35. The computer program code according to claim 33, further comprising computer readable program code configured to notify a distributing data processing system if an application opens a listening socket utilizing an enumerated port of the single IP address if ports associated with the single IP address are enumerated irrespective of whether the listening socket is opened with the single IP address specifically identified; and
wherein the computer readable program code configured to notify the distributing data processing system if an application opens a listening socket utilizing any port associated with the single IP address comprises computer readable program code configured to notify the distributing data processing system if an application opens a listening socket utilizing any port associated with the single IP address if the listening socket is opened with the single IP address specifically identified.
36. The computer program product according to claim 33, wherein the computer readable program code configured to select a data processing system comprises computer readable program code configured to select a data processing system to distribute workload between the potential target data processing systems.
37. The computer program product according to claim 36, further comprising:
computer readable program code configured to determine if a port associated with the received request is a unique port associated with a listening socket of an application on a data processing system within the cluster has a port associated; computer readable program code configured to select the data processing system associated with the unique port as a destination data processing system for the request; and
computer readable program code configured to route the request to the destination data processing system.
38. The computer program product according to claim 37, wherein the computer readable program code configured to determine if a port associated with the received request is a unique port comprises:
computer readable program code configured to notify the distributing data processing system if an application associated with a data processing system in the cluster of data processing systems opens a listening socket associated with the single IP address utilizing a unique port within the cluster of data processing systems so as to provide an identification of data processing systems associated with unique ports of the IP address; and
computer readable program code configured to determine if the port associated with the received request is a unique port associated with an identified data processing system.
39. The computer program product according to claim 37, wherein the unique port comprises an ephemeral port.
40. The computer program product according to claim 33, wherein the distributing data processing system comprises a routing communication protocol stack.
41. The computer program product according to claim 35, further comprising:
computer readable program code configured to receive at the data processing system in the cluster of data processing systems a definition that the single IP address is a distributed address from the distributing data processing system, wherein the definition includes an indication of whether ports associated with the single IP address which are to be distributed are enumerated; and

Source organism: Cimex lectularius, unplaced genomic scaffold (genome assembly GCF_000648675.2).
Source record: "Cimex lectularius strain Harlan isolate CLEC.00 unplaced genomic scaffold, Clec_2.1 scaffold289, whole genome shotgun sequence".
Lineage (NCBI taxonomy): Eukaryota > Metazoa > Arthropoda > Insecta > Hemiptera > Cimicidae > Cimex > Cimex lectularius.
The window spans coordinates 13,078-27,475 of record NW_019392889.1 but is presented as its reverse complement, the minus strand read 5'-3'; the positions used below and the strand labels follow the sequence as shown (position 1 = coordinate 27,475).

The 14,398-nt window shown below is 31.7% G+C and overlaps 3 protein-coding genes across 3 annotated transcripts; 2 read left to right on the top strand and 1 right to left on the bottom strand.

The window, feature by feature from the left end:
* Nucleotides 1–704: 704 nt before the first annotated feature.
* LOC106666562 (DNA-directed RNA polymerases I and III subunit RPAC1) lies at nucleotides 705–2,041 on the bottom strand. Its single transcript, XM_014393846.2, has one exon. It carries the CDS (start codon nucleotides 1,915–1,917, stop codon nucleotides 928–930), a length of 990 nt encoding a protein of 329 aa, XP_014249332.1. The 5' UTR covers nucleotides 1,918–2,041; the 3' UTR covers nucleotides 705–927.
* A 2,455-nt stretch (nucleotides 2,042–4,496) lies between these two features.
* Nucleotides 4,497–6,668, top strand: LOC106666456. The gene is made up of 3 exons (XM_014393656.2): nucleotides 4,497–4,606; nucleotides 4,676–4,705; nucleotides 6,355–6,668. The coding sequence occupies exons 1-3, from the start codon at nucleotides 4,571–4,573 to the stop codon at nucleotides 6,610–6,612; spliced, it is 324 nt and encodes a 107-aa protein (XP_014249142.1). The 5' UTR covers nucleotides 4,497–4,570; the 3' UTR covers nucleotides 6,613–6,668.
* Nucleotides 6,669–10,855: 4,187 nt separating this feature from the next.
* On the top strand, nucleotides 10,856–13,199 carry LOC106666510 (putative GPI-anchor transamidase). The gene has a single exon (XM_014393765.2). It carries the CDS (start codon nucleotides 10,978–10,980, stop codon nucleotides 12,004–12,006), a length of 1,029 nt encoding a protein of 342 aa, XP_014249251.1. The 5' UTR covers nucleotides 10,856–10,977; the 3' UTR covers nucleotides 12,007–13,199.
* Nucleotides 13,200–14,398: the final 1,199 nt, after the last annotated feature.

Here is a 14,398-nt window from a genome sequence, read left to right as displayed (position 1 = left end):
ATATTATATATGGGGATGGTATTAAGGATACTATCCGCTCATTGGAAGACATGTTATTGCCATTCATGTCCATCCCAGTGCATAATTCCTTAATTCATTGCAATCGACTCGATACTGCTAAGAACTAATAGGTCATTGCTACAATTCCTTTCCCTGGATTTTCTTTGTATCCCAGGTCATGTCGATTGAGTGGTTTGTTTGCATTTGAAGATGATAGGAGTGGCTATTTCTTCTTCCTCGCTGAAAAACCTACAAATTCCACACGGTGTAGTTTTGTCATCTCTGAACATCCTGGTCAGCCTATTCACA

computer readable program code configured to evaluate the definition to determine if the ports associated with the single IP address are enumerated.
42. A computer program product for providing use of unique ports in a workload distribution system, comprising:
a computer readable storage media having computer readable program code embodied therein, the computer readable program code comprising:
computer readable program code configured to identify to a distributing processor when an application of a data processing system opens a listening socket utilizing an IP address for which workload distribution is performed and a port that is uniquely assigned within a cluster of data processing systems; and
computer readable program code configured to establish, responsive to the computer readable program code configured to identify, a route at the distributing processor to the data processing system independent of workload distribution such that connection requests to 30 the IP address and the unique port received at the distributing processor are routed to the data processing system.
43. The computer program product according to claim 42, further comprising:
computer readable program code configured to receive at the distributing processor a request for a connection;
computer readable program code configured to determine if the request for a connection is to the listening socket; and
computer readable program code configured to utilize the established route if the request for a connection is to the listening socket.
44. The computer program product according to claim 43, further comprising:
computer readable program code configured to determine a target for the request for a connection if the request for a connection is not to the listening socket;
computer readable program code configured to establish a route to the target; and
computer readable program code configured to forward the request for a connection to the target.
45. The computer program product according to claim 44, wherein the computer readable program code configured to determine a target comprises computer readable program code configured to select a target from a plurality of candidate targets based on workload distribution.